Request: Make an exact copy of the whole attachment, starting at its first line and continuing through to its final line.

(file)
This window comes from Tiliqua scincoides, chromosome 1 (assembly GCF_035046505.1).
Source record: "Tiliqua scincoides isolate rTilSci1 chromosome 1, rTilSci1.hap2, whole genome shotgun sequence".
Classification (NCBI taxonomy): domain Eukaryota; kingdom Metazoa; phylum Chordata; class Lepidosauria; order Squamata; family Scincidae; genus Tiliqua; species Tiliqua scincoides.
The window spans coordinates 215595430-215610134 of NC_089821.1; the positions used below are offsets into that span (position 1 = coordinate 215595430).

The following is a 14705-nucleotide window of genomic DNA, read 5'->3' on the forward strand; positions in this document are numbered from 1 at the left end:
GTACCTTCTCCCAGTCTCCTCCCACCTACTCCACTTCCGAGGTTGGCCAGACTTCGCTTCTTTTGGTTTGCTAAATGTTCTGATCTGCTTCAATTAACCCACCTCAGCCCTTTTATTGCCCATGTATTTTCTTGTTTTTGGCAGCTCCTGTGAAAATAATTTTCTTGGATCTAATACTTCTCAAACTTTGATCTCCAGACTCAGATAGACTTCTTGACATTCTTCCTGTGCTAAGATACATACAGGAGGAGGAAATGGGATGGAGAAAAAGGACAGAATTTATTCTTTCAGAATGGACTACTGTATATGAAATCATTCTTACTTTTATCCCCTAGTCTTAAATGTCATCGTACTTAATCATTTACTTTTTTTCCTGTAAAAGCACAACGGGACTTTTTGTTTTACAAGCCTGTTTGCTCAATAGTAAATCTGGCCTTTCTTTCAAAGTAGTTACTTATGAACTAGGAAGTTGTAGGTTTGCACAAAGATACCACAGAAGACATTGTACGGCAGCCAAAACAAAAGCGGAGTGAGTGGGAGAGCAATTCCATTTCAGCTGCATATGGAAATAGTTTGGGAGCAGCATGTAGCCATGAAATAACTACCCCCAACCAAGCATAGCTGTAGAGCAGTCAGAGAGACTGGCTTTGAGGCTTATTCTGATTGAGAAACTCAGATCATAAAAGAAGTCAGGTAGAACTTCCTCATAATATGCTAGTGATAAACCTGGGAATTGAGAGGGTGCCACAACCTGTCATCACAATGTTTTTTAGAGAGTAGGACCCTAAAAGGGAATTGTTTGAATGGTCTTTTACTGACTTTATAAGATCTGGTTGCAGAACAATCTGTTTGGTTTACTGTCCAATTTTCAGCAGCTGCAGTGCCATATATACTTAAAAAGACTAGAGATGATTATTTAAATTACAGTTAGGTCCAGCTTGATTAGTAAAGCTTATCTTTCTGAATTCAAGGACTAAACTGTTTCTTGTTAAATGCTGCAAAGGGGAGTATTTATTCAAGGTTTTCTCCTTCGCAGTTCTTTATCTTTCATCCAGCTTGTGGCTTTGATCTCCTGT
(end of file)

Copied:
This window comes from Tiliqua scincoides, chromosome 1 (assembly GCF_035046505.1).
Source record: "Tiliqua scincoides isolate rTilSci1 chromosome 1, rTilSci1.hap2, whole genome shotgun sequence".
Classification (NCBI taxonomy): domain Eukaryota; kingdom Metazoa; phylum Chordata; class Lepidosauria; order Squamata; family Scincidae; genus Tiliqua; species Tiliqua scincoides.
The window spans coordinates 215595430-215610134 of NC_089821.1; the positions used below are offsets into that span (position 1 = coordinate 215595430).

The following is a 14705-nucleotide window of genomic DNA, read 5'->3' on the forward strand; positions in this document are numbered from 1 at the left end:
GTACCTTCTCCCAGTCTCCTCCCACCTACTCCACTTCCGAGGTTGGCCAGACTTCGCTTCTTTTGGTTTGCTAAATGTTCTGATCTGCTTCAATTAACCCACCTCAGCCCTTTTATTGCCCATGTATTTTCTTGTTTTTGGCAGCTCCTGTGAAAATAATTTTCTTGGATCTAATACTTCTCAAACTTTGATCTCCAGACTCAGATAGACTTCTTGACATTCTTCCTGTGCTAAGATACATACAGGAGGAGGAAATGGGATGGAGAAAAAGGACAGAATTTATTCTTTCAGAATGGACTACTGTATATGAAATCATTCTTACTTTTATCCCCTAGTCTTAAATGTCATCGTACTTAATCATTTACTTTTTTTCCTGTAAAAGCACAACGGGACTTTTTGTTTTACAAGCCTGTTTGCTCAATAGTAAATCTGGCCTTTCTTTCAAAGTAGTTACTTATGAACTAGGAAGTTGTAGGTTTGCACAAAGATACCACAGAAGACATTGTACGGCAGCCAAAACAAAAGCGGAGTGAGTGGGAGAGCAATTCCATTTCAGCTGCATATGGAAATAGTTTGGGAGCAGCATGTAGCCATGAAATAACTACCCCCAACCAAGCATAGCTGTAGAGCAGTCAGAGAGACTGGCTTTGAGGCTTATTCTGATTGAGAAACTCAGATCATAAAAGAAGTCAGGTAGAACTTCCTCATAATATGCTAGTGATAAACCTGGGAATTGAGAGGGTGCCACAACCTGTCATCACAATGTTTTTTAGAGAGTAGGACCCTAAAAGGGAATTGTTTGAATGGTCTTTTACTGACTTTATAAGATCTGGTTGCAGAACAATCTGTTTGGTTTACTGTCCAATTTTCAGCAGCTGCAGTGCCATATATACTTAAAAAGACTAGAGATGATTATTTAAATTACAGTTAGGTCCAGCTTGATTAGTAAAGCTTATCTTTCTGAATTCAAGGACTAAACTGTTTCTTGTTAAATGCTGCAAAGGGGAGTATTTATTCAAGGTTTTCTCCTTCGCAGTTCTTTATCTTTCATCCAGCTTGTGGCTTTGATCTCCTGT